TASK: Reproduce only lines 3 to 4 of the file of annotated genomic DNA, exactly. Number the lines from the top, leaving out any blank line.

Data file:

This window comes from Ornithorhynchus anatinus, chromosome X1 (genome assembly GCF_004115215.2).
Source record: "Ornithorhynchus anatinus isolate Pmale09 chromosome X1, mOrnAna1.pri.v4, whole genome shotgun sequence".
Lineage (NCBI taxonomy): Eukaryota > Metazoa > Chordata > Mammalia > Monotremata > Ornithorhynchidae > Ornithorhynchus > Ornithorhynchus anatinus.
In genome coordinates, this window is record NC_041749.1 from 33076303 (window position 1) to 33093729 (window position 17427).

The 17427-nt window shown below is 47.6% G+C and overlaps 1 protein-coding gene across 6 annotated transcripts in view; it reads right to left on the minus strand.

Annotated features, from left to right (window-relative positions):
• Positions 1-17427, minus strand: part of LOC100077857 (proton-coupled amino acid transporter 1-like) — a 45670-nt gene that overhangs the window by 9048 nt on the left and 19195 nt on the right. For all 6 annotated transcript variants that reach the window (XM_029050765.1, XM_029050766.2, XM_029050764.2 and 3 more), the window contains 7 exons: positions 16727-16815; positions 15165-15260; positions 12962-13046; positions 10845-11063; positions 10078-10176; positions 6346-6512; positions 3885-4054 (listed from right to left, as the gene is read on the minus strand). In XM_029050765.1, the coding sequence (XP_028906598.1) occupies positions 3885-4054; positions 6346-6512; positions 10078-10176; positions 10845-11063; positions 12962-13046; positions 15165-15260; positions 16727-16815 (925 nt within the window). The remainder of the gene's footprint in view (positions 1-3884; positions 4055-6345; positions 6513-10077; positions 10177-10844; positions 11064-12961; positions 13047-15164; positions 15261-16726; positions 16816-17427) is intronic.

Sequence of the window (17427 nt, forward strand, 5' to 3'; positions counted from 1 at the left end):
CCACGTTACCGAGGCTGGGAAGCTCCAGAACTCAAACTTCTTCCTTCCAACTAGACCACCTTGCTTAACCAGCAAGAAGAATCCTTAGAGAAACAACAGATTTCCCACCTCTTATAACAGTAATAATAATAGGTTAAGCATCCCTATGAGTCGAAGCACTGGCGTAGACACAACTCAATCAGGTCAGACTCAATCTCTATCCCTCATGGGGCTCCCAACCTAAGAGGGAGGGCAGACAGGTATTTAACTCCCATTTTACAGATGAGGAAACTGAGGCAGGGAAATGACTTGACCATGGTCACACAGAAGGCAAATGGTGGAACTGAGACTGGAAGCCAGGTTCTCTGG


Lineage (NCBI taxonomy): Eukaryota > Metazoa > Chordata > Mammalia > Monotremata > Ornithorhynchidae > Ornithorhynchus > Ornithorhynchus anatinus.
In genome coordinates, this window is record NC_041749.1 from 33076303 (window position 1) to 33093729 (window position 17427).